Friday, August 15, 2008

Open Thread: Uniform Rules of Origin

I know my open thread experiments never work. Nevertheless, I will soldier on once again.

I have been having a lot of discussions about Customs and Border Protection's proposal to implement tariff-shift based rules of origin and do away with the old substantial transformation approach. For background, see here.

Here is what I want to know? Do we think this is legal?

One argument goes that CBP has the authority to implement the marking requirements through regulations and that agencies have the ability to change their policies by changing regulations. They just need to go through the proper notice and comment steps and explain the change rationally. So this is routine and permissible.

Another argument goes that agencies can only regulate when given express authority or to fill gaps in ambiguous statutes. When the Supreme Court decided that an origin determination is made by finding the last substantial transformation, it removed the ambiguity in the statute leaving the agency without authority to regulate a different test. A contrary approach leads to the absurd result that Court decisions are meaningless except with respect to the individual case that was decided because agencies can regulate their way around any judicial interpretation.

Are there more arguments out there?

I know that there are lots of customs lawyers reading this. I also know people are often hesitant to talk about live issues that might end up in court. But come on, throw the trade community a bone. What do you think?

By the way, note that I affirmatively did not say what I think. Unlike the rest of you, I am not anonymous.


Ken Bamberger said...

Very interesting post, Larry.
The Supreme Court dealt with this set of questions in the 2005 "Brand X" case (Nat'l Cable Telecom Assn v. Brand X, 545 U.S. 967).
In light of that decision, the question whether Customs can change its interpretation through regulation will depend in large part on whether prior judicial constructions constituted the *only * reasonable way to read the marking statute, or simply the way the court thought was best at the time. If the latter, then an agency can likely adopt a new interpretation -- at least if they do so in a formal manner deserving of Chevron deference.

Anonymous said...


Whether CBP can legally do this is one thing, but I disagree with anyone that says it is simpler. Importers don't have this information, and if they did, it would cost them a lot to process it. Think about, you buy something from a foreign supplier, do you think they are going to give you their confidential bill of materials to make this determination?! Alternatively, do they have the resources to conduct the classification? This is absurd, as is the entire WTO effort to harmonize rules of origin. Substantial transformation is the only sane approach.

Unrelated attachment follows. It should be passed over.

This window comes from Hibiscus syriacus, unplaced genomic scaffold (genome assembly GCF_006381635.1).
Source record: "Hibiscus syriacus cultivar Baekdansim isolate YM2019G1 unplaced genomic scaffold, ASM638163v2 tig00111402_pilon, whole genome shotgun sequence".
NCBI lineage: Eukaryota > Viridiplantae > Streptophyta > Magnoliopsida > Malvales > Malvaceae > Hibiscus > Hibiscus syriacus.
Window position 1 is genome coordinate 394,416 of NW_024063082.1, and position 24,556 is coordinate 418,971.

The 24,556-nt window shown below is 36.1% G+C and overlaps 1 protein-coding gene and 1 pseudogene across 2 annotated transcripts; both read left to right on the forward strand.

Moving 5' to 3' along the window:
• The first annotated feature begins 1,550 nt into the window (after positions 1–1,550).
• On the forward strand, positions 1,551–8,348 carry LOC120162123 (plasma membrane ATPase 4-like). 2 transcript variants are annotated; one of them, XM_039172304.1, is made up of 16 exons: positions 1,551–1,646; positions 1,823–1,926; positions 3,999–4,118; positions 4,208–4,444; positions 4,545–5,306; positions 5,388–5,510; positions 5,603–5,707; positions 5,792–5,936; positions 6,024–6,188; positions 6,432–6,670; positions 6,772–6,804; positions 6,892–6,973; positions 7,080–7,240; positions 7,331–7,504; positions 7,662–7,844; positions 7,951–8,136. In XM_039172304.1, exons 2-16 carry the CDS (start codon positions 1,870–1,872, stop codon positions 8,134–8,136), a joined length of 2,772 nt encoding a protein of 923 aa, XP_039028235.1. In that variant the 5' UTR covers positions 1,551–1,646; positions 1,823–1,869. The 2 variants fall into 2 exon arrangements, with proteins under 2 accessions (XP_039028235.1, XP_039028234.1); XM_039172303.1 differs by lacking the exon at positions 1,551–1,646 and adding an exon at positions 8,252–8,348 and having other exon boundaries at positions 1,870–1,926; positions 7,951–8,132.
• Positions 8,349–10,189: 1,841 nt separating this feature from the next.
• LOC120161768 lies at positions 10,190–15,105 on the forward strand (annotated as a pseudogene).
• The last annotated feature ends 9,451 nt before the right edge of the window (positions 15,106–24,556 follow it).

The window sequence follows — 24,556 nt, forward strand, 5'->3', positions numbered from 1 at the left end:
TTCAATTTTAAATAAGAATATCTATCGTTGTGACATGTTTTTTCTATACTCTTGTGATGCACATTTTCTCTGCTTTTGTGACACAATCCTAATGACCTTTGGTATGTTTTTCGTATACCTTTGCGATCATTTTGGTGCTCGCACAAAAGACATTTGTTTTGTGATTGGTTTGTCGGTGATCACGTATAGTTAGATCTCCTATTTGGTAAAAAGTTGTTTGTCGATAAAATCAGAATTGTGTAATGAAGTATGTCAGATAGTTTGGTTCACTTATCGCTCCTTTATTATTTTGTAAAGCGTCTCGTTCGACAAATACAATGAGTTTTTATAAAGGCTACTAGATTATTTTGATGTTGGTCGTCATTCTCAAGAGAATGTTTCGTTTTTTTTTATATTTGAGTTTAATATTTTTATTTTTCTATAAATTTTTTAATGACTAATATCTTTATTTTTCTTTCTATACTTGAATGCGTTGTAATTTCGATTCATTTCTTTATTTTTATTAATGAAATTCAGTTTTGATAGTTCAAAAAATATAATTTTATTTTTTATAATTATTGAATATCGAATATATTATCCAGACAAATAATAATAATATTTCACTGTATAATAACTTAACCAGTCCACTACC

Larry said...

These are good points. I don't recall saying that the tariff shift approach would be simpler. In fact, I'm not sure why Customs seems to think that substantial transformation needs to be retired. I think the test is easily understood and easy to apply up to the standard of reasonable care. Yes, there will be cases where reasonable minds will differ. That, however, does not mean the test needs to be abandoned in its entirety. Perhaps someone needs to propose a refinement to the blunt instrument that is "a change in name, character, or use."

It seems to me that the tariff shift approach is harder for CBP to manage and audit. I also don't know that it necessarily produces better results. So I don't understand CBP's desire to make the change. It is difficult enough for CBP to manage all the changes to the FTA rules of origin. Adding another set seems like it is taking on a lot of work for little or no benefit. Similarly, audits are going to be more complicated and CBP will have less discretion in its decision making.

On the importer side, it is true that importers will need to implement compliance systems to ensure that origin is properly determined. The question for importers is how difficult has it been to manage this in the NAFTA and textile contexts? We are 14 years into using these rules for North American trade. Despite the complexity of the rules, the determination is very often (but certainly not always) fairly evident because the analysis is not based on value and often involves an obvious shift.

I think the real questions here are these:

1. Can CBP make a case that this change benefits the administration of the customs laws and facilitates trade? I don't think CBP has really made a case that there was anything wrong with substantial transformation as a test. Absent a showing of significant benefits expected from the proposed change, I'd say CBP is not making a good use of public and private resources.

2. Assuming the change is made, what will CBP's enforcement expectations be. This is the real sticking point for me. If Customs is going to approach this through the Golden Ship Trading lens and put all the burden on the importer to independently prove origin, then this may be unworkable. If, on the other hand, Customs takes the NAFTA approach and permits importers to engage in reasonable reliance on the representations of the exporter, then it will be workable.